Well of course, but that's totally pointless. I might as well write "EnumName::ENUMVAL1" as a literal string. And MyEnum foo(ENUMVAL1); stringify(foo); is going to give nothing but disappointment... –  Roddy Nov 2 '12 at 12:58

Here is an attempt to get << and >> stream operators on enum automatically with an one line macro command only...

Definitions:

#include <string>
#include <iostream>
#include <stdexcept>
#include <algorithm>
#include <iterator>
#include <sstream>
#include <vector>

#define MAKE_STRING(str, ...) #str, MAKE_STRING1_(__VA_ARGS__)
#define MAKE_STRING1_(str, ...) #str, MAKE_STRING2_(__VA_ARGS__)
#define MAKE_STRING2_(str, ...) #str, MAKE_STRING3_(__VA_ARGS__)
#define MAKE_STRING3_(str, ...) #str, MAKE_STRING4_(__VA_ARGS__)
#define MAKE_STRING4_(str, ...) #str, MAKE_STRING5_(__VA_ARGS__)
#define MAKE_STRING5_(str, ...) #str, MAKE_STRING6_(__VA_ARGS__)
#define MAKE_STRING6_(str, ...) #str, MAKE_STRING7_(__VA_ARGS__)
#define MAKE_STRING7_(str, ...) #str, MAKE_STRING8_(__VA_ARGS__)
#define MAKE_STRING8_(str, ...) #str, MAKE_STRING9_(__VA_ARGS__)
#define MAKE_STRING9_(str, ...) #str, MAKE_STRING10_(__VA_ARGS__)
#define MAKE_STRING10_(str) #str

#define MAKE_ENUM(name, ...) MAKE_ENUM_(, name, __VA_ARGS__)
#define MAKE_CLASS_ENUM(name, ...) MAKE_ENUM_(friend, name, __VA_ARGS__)

#define MAKE_ENUM_(attribute, name, ...) name { __VA_ARGS__ }; \
    attribute std::istream& operator>>(std::istream& is, name& e) { \
        const char* name##Str[] = { MAKE_STRING(__VA_ARGS__) }; \
        std::string str; \
        std::istream& r = is >> str; \
        const size_t len = sizeof(name##Str)/sizeof(name##Str[0]); \
        const std::vector<std::string> enumStr(name##Str, name##Str + len); \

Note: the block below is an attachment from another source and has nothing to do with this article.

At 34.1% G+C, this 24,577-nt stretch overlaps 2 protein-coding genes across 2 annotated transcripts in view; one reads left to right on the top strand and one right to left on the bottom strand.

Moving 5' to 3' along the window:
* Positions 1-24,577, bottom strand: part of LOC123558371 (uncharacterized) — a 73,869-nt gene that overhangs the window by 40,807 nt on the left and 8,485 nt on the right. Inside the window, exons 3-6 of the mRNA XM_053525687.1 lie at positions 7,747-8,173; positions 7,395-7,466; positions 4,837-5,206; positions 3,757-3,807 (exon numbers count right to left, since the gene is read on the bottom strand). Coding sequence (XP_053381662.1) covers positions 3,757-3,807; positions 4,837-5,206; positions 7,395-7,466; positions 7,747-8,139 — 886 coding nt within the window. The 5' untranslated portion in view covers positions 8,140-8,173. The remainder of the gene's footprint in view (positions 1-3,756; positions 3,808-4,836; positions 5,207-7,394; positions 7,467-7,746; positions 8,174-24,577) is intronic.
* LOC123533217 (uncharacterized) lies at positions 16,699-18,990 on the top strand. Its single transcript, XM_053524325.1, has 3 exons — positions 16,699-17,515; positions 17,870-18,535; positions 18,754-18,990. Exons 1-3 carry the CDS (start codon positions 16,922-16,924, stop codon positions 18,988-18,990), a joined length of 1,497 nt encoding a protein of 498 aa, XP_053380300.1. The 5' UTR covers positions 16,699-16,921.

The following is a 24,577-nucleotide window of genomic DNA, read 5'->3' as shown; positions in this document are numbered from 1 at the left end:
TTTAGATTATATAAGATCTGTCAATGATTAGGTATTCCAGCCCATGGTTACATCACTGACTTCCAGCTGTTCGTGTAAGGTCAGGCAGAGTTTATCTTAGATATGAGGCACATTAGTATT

const std::vector<std::string>::const_iterator it = std::find(enumStr.begin(), enumStr.end(), str); \
        if (it != enumStr.end())\
            e = name(it - enumStr.begin()); \
        else \
            throw std::runtime_error("Value \"" + str + "\" is not part of enum "#name); \
        return r; \
    }; \
    attribute std::ostream& operator<<(std::ostream& os, const name& e) { \
        const char* name##Str[] = { MAKE_STRING(__VA_ARGS__) }; \
        return (os << name##Str[e]); \
    }

Usage:

// Declare global enum
enum MAKE_ENUM(Test3, Item13, Item23, Item33, Itdsdgem43);

class Essai {
public:
    // Declare enum inside class
    enum MAKE_CLASS_ENUM(Test, Item1, Item2, Item3, Itdsdgem4);

};

int main() {
    std::cout << Essai::Item1 << std::endl;

    Essai::Test ddd = Essai::Item1;
    std::cout << ddd << std::endl;

    std::istringstream strm("Item2");
    strm >> ddd;

    std::cout << (int) ddd << std::endl;
    std::cout << ddd << std::endl;
}

Not sure about the limitations of this scheme though... comments are welcome!

share|improve this answer
typedef enum {
    ERR_CODE_OK = 0,
    ERR_CODE_SNAP,

    ERR_CODE_NUM
} ERR_CODE;

const char* g_err_msg[ERR_CODE_NUM] = {
    /* ERR_CODE_OK   */ "OK",
    /* ERR_CODE_SNAP */ "Oh, snap!",
};

Above is my simple solution. One benefit of it is the 'NUM' which controls the size of the message array, it also prevents out of boundary access (if you use it wisely).

You can also define a function to get the string:

const char* get_err_msg(ERR_CODE code) {
    return g_err_msg[code];
}

Further to my solution, I then found the following one quite interesting. It generally solved the sync problem of the above one.

Slides here: http://www.slideshare.net/arunksaha/touchless-enum-tostring-28684724

Code here: https://github.com/arunksaha/enum_to_string

share|improve this answer